El Nuevo Herald
June 8. 2003
Tomas Milian, one of the most respected actors in European cinema, decided about 20 years ago to leave Italy, where he had been succeeding for a long time, to move to the United States and start, practically, again. Now, after having played a brilliant role in Traffic, the best movie of 2001, where he played the villain General Salazar, he touches us in the leading role in Washington Heights, a movie that he says touched his heart, "This is a beautiful story, full of love. For me, it's really magical,” says Milian.
And already with the satisfaction of having done what many believed impossible, stand out and succeed in American cinema, "having years and an accent", Milian recognizes that the journey has not been easy, "I have sacrificed, I have been reading lines like a beginner, accepting roles that made me ashamed, but I had to make myself known, once again ... Now, I feel so proud of this movie, that I am like the boy who appears in the commercial that says: 'yes, you can'",
Despite the troubles, between Italy and Washington Heights there is a long and prestigious list of hits, such as the movie Havana, where Milian played General Menocal, one of the leading roles in the film: JFK, in which despite being a small role, it was performed with such intensity that he even got sick; and there are many plays - unavailable - like Kiss of the Spider Woman and One for the Road. All, achieved after having won, years before, the most coveted awards in Italian cinema, such as La Copa del Consiglio Dei Ministri and the Antonio de Curtis, to name just a few.
Tomas Milian was born in Cuba. In 1957 he moved to New York, where he studied drama, having been accepted by Lee Strasberg for the prestigious Actors Studio. In 1959, he traveled to Italy to appear in Jean Cocteau's The Poet and the Muse, directed by Franco Zefferelli at the Spoleto Festival. There he was discovered by the director Mauro Bolognini, who included him in the cast of the film La Notte Brava. Soon after, he shared honors with Marcello Mastroianni and Claudia Cardinale in Il Bell Antonio. That was the beginning of a long career, with more than 100 films to his credit, among them, La Luna, directed by Bernardo Bertolucci, Identificazionne de una Donna, by Michelangelo Antonini; and Il Lavoro, by Luchino Visconti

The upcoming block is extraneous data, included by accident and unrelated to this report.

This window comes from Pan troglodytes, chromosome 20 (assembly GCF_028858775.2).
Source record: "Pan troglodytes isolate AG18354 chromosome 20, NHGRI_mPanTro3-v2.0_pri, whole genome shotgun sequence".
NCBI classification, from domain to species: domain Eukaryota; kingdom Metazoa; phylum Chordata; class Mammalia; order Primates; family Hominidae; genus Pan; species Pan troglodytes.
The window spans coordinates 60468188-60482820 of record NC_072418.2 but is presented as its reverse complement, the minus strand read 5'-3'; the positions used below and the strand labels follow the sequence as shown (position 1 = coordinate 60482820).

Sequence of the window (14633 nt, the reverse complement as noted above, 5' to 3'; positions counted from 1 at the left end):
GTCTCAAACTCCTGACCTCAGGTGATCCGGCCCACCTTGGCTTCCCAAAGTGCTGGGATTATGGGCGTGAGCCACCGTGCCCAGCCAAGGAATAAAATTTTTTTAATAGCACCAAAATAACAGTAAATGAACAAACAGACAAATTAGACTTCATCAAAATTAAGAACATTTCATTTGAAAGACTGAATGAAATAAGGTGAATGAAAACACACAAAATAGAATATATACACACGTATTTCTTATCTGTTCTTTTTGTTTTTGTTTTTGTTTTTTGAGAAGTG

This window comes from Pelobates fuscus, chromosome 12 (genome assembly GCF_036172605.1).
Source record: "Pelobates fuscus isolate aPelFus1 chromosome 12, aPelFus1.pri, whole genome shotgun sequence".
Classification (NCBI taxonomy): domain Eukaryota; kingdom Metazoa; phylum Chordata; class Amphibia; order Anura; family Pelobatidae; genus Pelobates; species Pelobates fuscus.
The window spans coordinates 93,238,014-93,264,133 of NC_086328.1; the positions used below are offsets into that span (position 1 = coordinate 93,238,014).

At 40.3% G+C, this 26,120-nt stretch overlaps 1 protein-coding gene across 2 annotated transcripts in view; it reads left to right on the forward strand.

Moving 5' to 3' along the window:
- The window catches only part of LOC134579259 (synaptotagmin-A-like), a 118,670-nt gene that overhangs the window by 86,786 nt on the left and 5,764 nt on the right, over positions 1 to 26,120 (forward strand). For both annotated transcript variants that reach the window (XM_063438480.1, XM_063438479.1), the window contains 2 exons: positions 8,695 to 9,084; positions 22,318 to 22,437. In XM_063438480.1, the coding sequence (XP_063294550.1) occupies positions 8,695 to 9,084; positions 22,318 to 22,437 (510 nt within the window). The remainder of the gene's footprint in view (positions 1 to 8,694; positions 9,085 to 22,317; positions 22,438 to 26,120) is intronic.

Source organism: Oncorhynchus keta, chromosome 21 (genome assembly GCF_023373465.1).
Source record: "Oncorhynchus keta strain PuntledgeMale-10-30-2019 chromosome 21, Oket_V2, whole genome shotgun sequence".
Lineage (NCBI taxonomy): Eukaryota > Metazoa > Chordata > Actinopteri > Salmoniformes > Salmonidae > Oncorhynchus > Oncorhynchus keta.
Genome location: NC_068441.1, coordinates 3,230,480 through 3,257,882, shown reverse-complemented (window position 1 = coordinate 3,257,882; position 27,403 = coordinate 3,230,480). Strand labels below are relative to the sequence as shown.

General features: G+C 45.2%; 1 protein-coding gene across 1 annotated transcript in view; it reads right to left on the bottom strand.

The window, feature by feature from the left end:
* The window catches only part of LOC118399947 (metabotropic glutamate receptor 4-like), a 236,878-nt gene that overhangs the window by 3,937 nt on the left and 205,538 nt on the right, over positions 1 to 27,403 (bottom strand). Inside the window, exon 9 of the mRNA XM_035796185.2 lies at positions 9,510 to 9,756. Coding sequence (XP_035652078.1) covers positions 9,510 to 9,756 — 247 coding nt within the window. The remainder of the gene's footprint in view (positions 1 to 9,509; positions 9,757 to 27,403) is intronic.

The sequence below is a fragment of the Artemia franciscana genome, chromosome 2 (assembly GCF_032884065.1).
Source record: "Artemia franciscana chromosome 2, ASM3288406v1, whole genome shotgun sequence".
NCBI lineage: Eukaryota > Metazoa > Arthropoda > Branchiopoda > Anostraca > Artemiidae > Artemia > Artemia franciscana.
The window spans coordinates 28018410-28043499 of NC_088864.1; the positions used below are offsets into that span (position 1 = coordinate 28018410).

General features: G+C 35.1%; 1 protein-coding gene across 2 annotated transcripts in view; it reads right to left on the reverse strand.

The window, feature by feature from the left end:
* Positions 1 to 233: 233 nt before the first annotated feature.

Washington Heights: The Plot
Now Tomas Milian reappears in an extraordinary film.
In the Latin Quarter of Washington Heaights, in New York, two sons of immigrants, one Dominican and the other Irish, are torn between ambition and identity. Only to find out that dreams sometimes don't come true.
This is the story of Eddie, the owner of a winery, and his son Carlos played by the actor of Dominican descent, Manny Perez. The film is directed by Alfredo de Villa, who also wrote the script. In the film, 28-year-old Carlos works in the East Village making comic strips. His friend Mickey Kilpatrick, is the super in the building where he lives, wants to become a professional bowler. But their parents are opposed to their dreams, which are based on leaving Washington Heights.
Unlike their children, Eddie and Sean (Mickey's father), they have managed to put themselves at peace with their frustrated dreams. Close friends, there is between them a debt of $25,000, an amount that Sean loaned to the profligate Eddie. He was assaulted and was paralyzed as a result of a gunshot. His son Carlos is forced to take over the warehouse in order to pay the debt, having to turn down a great job opportunity.
Mickey, for his part, commits a robbery in order to carry out this entire process, Carlos understands that even to be a graphic illustrator he has to acquire experience, that he must integrate and understand the community where he lives and reveal it to the world through his experiences. But among all this skein of emotions, the film focuses on the evolution of the father-son relationship, Eddie and Carlos, and how they both come to understand each other. According to Tomas Milian, Washington Heights speaks of traditions, of friendship, of affection. Also of frustrated dreams and acceptance of reality, "Furthermore, I did it with my heart."